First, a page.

There is nothing like a near miss or collision to focus your mind on road safety. I often hear from people hoping to enlist my help in solving their issue. Requests have ranged from posting lower speed limits to constructing left turn lanes recently. Most people have already tried something on their own and are frustrated with what they see as the authorities not wanting to apply what they see as the solution.
We live in an age of access to information. In fact, there is so much of it on the internet that one has to be careful that they are reading reliable information instead of rants, rumours and opposing points of view. However, by doing some research with respected sources, you can create a logical, comprehensive identification of the problem and useful solutions to present to the authorities to deal with your issue.
ICBC maintains crash maps for the province that currently contain data from 2009 to 2014 showing casualty crashes, property damage crashes or both together. It is a bit cumbersome to locate a specific area, but you can find any place of interest with a little trial and error. This would allow you to accurately cite a collision history if there is one at your location. Causal factors for the collisions are not listed, but this information can be requested if crashes have occurred.
There are a number of Canadian organizations and universities that provide road safety audit guidelines. These PDF manuals are available for download by anyone with an interest. ICBC has applied audits as part of the Road Improvement Program. The aim is to solve both existing problems and design new roads more safely.
Traffic calming measures include more than just speed bumps. Drivers can be influenced by the environment they are in and slowed without using speed bumps or limit signs. Better Environmentally Sound Transportation is a BC non-profit that facilitates programs that includes one called Living Streets. According to their web site, it provides provides its participants with an opportunity to have positive and productive interactions with municipal planners and subsequently generates useful information for the future development of these neighbourhoods.
A good example of what one can do on their own is Matthew Boyd’s Feltham Village Project. Granted, he is a senior planner with BC Transit in Victoria, but the project is an objective look at issues in his neighbourhood along with suggested solutions. You could either borrow his solutions or follow his example and create a blog of your own.
To understand one Canadian road safety perspective clearly, I recommend reading No Accident – Eliminating Injury and Death on Canadian Roads by Neil Arason. Neil is also a Victoria resident who has significant experience in road safety research. He blogs about road safety problems and solutions as well.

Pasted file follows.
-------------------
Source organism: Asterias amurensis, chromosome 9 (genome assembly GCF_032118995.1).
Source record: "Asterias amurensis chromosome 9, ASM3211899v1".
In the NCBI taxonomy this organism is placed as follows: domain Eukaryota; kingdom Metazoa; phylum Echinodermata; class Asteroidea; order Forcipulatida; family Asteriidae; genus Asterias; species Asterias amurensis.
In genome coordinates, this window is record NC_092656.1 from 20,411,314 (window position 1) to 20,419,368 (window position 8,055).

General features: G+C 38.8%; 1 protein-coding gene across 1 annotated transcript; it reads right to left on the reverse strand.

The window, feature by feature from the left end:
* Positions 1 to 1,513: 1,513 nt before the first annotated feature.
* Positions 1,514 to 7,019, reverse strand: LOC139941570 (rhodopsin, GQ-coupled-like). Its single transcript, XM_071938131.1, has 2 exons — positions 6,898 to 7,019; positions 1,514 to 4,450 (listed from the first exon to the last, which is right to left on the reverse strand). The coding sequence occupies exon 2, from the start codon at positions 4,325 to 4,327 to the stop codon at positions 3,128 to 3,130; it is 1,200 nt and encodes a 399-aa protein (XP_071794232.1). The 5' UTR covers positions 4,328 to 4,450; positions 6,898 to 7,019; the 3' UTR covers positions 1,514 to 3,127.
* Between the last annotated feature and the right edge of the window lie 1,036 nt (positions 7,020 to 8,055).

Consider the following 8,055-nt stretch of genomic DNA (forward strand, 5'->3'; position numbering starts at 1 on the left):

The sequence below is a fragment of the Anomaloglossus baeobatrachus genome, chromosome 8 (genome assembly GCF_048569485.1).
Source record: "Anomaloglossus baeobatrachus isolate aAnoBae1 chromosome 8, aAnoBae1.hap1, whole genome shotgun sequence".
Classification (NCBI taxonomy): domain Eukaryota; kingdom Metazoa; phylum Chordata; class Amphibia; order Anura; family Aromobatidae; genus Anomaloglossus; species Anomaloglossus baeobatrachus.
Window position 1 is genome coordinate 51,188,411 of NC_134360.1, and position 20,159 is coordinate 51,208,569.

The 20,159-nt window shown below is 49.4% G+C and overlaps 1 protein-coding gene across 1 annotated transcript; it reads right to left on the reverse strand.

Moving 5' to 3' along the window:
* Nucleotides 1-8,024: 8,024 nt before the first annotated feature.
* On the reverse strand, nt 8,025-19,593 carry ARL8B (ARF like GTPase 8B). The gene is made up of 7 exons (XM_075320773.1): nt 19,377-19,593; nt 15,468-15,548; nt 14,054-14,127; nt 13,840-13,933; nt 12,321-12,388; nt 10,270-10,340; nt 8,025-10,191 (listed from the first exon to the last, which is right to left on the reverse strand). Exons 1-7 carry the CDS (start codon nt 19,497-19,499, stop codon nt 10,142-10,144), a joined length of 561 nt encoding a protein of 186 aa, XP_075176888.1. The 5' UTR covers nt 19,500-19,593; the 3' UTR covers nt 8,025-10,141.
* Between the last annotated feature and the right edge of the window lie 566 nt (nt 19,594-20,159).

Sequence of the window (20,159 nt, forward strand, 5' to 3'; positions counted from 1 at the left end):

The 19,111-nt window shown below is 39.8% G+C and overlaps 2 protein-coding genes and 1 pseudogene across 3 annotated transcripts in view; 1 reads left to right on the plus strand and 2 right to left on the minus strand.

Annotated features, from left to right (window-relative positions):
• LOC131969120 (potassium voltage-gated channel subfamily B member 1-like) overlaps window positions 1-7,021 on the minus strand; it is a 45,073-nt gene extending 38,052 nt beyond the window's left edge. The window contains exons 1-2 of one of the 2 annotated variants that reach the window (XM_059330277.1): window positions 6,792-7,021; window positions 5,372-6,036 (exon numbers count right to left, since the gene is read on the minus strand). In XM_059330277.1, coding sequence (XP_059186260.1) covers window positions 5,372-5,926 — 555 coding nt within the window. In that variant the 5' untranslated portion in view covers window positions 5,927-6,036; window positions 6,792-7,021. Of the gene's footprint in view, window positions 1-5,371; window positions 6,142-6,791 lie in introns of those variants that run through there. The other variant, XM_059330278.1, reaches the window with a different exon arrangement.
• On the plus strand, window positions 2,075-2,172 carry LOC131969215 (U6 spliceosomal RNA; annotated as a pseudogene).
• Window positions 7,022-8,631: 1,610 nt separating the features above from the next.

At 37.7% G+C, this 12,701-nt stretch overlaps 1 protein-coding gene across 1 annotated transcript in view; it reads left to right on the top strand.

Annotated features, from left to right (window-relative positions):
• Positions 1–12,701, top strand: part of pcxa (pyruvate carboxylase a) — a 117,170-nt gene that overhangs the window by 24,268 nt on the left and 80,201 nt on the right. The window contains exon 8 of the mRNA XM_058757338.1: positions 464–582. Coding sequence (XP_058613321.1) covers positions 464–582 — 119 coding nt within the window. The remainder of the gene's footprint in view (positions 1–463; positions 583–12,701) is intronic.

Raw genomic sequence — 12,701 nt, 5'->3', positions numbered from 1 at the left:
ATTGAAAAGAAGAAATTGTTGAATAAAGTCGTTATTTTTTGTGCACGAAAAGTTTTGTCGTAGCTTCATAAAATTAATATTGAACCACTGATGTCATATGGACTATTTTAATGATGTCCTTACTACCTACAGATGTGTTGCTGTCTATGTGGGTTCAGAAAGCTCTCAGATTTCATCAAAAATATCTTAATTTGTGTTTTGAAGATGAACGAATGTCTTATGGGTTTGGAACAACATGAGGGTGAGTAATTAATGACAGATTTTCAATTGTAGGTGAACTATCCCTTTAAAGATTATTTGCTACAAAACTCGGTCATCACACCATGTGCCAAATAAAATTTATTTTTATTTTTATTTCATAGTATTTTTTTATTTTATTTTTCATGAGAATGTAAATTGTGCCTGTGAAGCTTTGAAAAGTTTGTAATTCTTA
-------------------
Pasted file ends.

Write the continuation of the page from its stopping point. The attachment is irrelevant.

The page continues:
So, if your two paragraph letter to city council requesting the installation of a stop sign at the end of your street was rejected and the safety issue is really important to you, do some research and try again. Justification may bring success or you may even be able to provide a better solution that is acceptable to everyone. Sometimes success requires learning and trying again.
I find the Road signs to be completely ineffective . I see signs posted Littering is prohibited $2000 fines . Where the signs stating that Speeding is Prohibited , the fines that can imposed and a phone number to report speeders . There is little to deter these unsafe drivers , in fact hwy signs , Let others Pass ,depict the drivers in the right as SLOW drivers ( car is colored in black ) black is bad and the car passing in the left is green , thats a GO . Subliminal message there it's okay to Speed ! One speeding driver entices others to follow I have witnessed this numerous times , so probiting that first speeder is imperitive . I live in Forest Grove a small community with one Stop sign ( that barely anyone stops at ) with Logging trucks going past my house sometimes every 5 mins ( speed limit is 50km ) barely anyone does the speed limit , slowing down only to cruise around the corner at the stop sign . The worst are what I suspect are the Heavy Machinery Operators with there trucks covered in road muck and a Tidy Tank in the back . I witnessed one yesterday speeding through the 50km zone and then just turning at the stop sign , barely slowing down . good luck getting that license plate . People rarely walk on Canim-Hendrix Lake Road in Forest Grove and kids certainly don't ride their bikes . Complaining to the RCMP ,and logging truck company's only leads to more noise from the logging trucks ( use of engine brakes , there is a sign prohiting that at both ends of town ) I have seen logging trucks go by that are very quite so I know it can be done . The trucking company logo should be easier to read and identify . I report speeding commerical vehicles whenever possible to the RCMP ( they have numerous complaints of speeders from the residents of Forest Grove ) BC Hydro vehicles constantly speed through here . I phoned BC Hydro to report one of their vehicles speeding and I was told I would have to give them the lisence plate # and the # on the truck , how ridiculous. They know exactly who was driving that vehicle , they have to time in and pick up the keys somewhere .They do not have the right to disobey road signs anywhere , nor does any driver . Safety on roads is non existant in my opinion , it's a free for all , do what you want !